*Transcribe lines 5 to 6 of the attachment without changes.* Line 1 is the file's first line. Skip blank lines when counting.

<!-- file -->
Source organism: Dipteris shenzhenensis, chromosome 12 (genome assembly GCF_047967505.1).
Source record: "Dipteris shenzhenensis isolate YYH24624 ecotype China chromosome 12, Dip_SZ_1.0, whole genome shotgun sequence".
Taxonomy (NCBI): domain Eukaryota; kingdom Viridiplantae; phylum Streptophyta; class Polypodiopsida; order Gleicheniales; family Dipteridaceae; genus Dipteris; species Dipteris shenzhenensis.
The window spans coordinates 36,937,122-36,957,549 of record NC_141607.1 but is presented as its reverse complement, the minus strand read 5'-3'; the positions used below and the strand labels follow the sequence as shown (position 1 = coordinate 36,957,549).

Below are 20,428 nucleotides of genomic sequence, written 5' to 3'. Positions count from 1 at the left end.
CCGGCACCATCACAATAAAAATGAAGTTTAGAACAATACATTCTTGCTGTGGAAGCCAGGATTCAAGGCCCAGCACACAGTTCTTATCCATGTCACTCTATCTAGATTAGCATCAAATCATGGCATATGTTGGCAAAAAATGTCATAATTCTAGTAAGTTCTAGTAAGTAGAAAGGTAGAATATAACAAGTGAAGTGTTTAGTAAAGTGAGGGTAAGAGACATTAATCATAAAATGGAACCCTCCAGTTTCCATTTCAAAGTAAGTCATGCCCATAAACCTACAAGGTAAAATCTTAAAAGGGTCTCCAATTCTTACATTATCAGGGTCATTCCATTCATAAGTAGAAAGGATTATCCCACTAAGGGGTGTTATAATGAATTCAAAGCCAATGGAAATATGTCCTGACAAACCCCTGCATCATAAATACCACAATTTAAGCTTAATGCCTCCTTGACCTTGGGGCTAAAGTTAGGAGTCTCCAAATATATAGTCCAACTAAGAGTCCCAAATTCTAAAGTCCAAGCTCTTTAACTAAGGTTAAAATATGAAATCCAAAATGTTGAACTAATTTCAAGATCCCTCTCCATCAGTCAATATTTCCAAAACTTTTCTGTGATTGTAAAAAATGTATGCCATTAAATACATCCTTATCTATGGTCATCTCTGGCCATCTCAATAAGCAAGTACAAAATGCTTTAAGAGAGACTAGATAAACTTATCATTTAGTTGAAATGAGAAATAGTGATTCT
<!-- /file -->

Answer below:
Below are 20,428 nucleotides of genomic sequence, written 5' to 3'. Positions count from 1 at the left end.
CCGGCACCATCACAATAAAAATGAAGTTTAGAACAATACATTCTTGCTGTGGAAGCCAGGATTCAAGGCCCAGCACACAGTTCTTATCCATGTCACTCTATCTAGATTAGCATCAAATCATGGCATATGTTGGCAAAAAATGTCATAATTCTAGTAAGTTCTAGTAAGTAGAAAGGTAGAATATAACAAGTGAAGTGTTTAGTAAAGTGAGGGTAAGAGACATTAATCATAAAATGGAACCCTCCAGTTTCCATTTCAAAGTAAGTCATGCCCATAAACCTACAAGGTAAAATCTTAAAAGGGTCTCCAATTCTTACATTATCAGGGTCATTCCATTCATAAGTAGAAAGGATTATCCCACTAAGGGGTGTTATAATGAATTCAAAGCCAATGGAAATATGTCCTGACAAACCCCTGCATCATAAATACCACAATTTAAGCTTAATGCCTCCTTGACCTTGGGGCTAAAGTTAGGAGTCTCCAAATATATAGTCCAACTAAGAGTCCCAAATTCTAAAGTCCAAGCTCTTTAACTAAGGTTAAAATATGAAATCCAAAATGTTGAACTAATTTCAAGATCCCTCTCCATCAGTCAATATTTCCAAAACTTTTCTGTGATTGTAAAAAATGTATGCCATTAAATACATCCTTATCTATGGTCATCTCTGGCCATCTCAATAAGCAAGTACAAAATGCTTTAAGAGAGACTAGATAAACTTATCATTTAGTTGAAATGAGAAATAGTGATTCT